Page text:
For reference, that’s within range of top-shelf trims of the less powerful Toyota GR86 and Subaru BRZ twins. It’s priced lower than a base Toyota GR Corolla Core but a few thousand more than a base Volkswagen Mk8 Golf GTI. Do with that as you will, but that’s one hell deal given the performance-to-practicality ratio this car delivers, which we’ll ramble about more in just a sec.

Trim levels (before taxes and fees)

  • 6-speed manual: $32,900
  • 8-speed DCT: $34,400

The cars come loaded and stunningly well-equipped for their class, with only minor accessories available, such as wheel locks and roadside safety kits. The only real option is a good old-fashioned stick or the $1,500 rapid-fire wet dual-clutch.

And if we want to bring the used market into the fray, know that this car directly butts heads with Focus RSs and FK8-generation Civic Type Rs of old.

2024 Hyundai Elantra N interior and tech

Fine decor

Auto journos have praised Korean automakers for some time for how much they’ve advanced themselves in the past decade or so, and the Elantra N has rightfully earned the hype. Seriously, let’s get subjective as hell right now. Look at the posh, modern elegance of Genesis luxo barges, Kia SUVs, or even Hyundai econoboxes, and tell me they can’t hold a candle to a Camry or Accord. The freshly-minted notion that Korea will rule the car market has substance behind it, and it starts with where your booty meets with the bolstering. 

The Elantra N rocks an attractive set of heated bucket seats, with holes for harness straps and an illuminated N badge as the cherry on top. Leather bolsters match the perforated leather on the wonderfully-contoured steering wheel and flank a suede bottom cushion and backrest. Physical dual-zone climate controls and a centrally-mounted radio power and volume knob sit beneath the BMW-esque digital gauge/infotainment screen combo.

Jeric Jaleco

Of course, even for nearly $35K as tested, this is still a Hyundai-freaking-Elantra, the diminutive runt of Hyundai’s ranks, or at least not when compared to the Accent or Veloster (rest in peace, little Velo). The N is a compact sedan cut from the same cloth as a Civic, Corolla, or Focus, meaning plenty of hard black plastics, but the Elantra sets itself apart with soft-touch points and materials that at least look premium, even if they aren’t.

The trunk is cavernous enough to hold weekend luggage for a small family, although the red chassis brace means no converting the Elantra N into an awkwardly sleek cargo van. The backseats are plenty spacious with copious legroom, even with the front seats adjusted to accommodate my six-foot passenger. However, the lack of a center armrest and dedicated rear seat climate controls remind occupants of this car’s origins on the Enterprise rental lot. And the roofline and small back door opening raise mild concerns for those with longer torsos. Or bigass foreheads.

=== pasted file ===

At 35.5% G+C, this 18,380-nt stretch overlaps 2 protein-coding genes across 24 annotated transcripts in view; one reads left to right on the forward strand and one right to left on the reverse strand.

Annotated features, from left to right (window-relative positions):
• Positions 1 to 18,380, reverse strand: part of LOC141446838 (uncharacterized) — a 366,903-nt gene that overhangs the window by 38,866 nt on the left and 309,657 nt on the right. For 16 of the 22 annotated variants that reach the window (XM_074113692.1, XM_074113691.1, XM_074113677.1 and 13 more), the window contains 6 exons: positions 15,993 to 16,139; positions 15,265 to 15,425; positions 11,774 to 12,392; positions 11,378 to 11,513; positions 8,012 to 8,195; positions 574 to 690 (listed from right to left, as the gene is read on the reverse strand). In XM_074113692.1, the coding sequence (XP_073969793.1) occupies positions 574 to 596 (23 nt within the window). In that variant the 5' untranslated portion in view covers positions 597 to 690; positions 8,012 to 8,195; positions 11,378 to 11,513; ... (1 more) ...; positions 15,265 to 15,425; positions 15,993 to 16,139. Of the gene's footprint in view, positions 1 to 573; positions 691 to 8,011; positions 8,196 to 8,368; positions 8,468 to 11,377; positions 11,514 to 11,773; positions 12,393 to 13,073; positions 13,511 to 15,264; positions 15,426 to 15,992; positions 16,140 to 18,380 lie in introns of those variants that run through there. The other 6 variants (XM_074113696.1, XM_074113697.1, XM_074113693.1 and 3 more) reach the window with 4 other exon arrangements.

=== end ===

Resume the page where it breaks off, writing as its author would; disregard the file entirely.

Jeric Jaleco
Jeric Jaleco

Enough tech to quell the Silicon Valley nerds

Equally as useful is Hyundai’s expansive suite of safety aids. Parking cameras with moving guidance lines and sensors are always a godsend in any car, as are blind-spot monitors that illuminate in the mirrors and with a graphic on the gauge cluster screen.

Adaptive cruise control with lane following is present, although I admit I never quite learned how to enable it as easily as I have in other Hyundais. I blame the two hours of sleep I had the day I took delivery. If it works anything like the Santa Cruz I drove with the same feature, I’d say it’s a mostly intelligent and smooth-operating semi-autonomous system but still requires a watchful eye.

As the cherry on top, there’s even an audible chime and visual notification in the cluster when the lead car departs at an intersection. In case, you know, you’re on your phone reading Acceleramota articles or something. Very neat. Very useful. And very much a sign of our increasingly-inattentive society, and pretty soon, we’ll need a notification to check the notification. But I’ll take it!

How well does it do Elantra things?

A (mostly) premium commuting experience on a budget

As you can imagine, all that tech-ladden goodness in this nameplate from a repentant Korean marque experiencing the glow-up of the century equates to one hell of a 9-to-5 shuttle. And that’s the best compliment I can give to any econobox. 

Strip away the N badge and the sharp-colored accents. Take away the hot engine and the gobs of power and just drive this car for what it is at its core, an Elantra, and you’ll be amazed at how far Hyundai has matured. 

While the steering can be a tad hefty, even in its most sedate mode, it’s still well-acquainted with concrete jungles, and the quick ratio lets you dart between lanes and around parking garages with minimal inputs. The ride is mostly compliant in spite of its high-performance nature until you greet some of LA’s worst potholes. Then the firm dampers and thin tire sidewalls can send a frightening crash through the whole car. But that’s a seldom occasion on only the worst of ill-maintained roads, and the body exhibits no signs of quivers.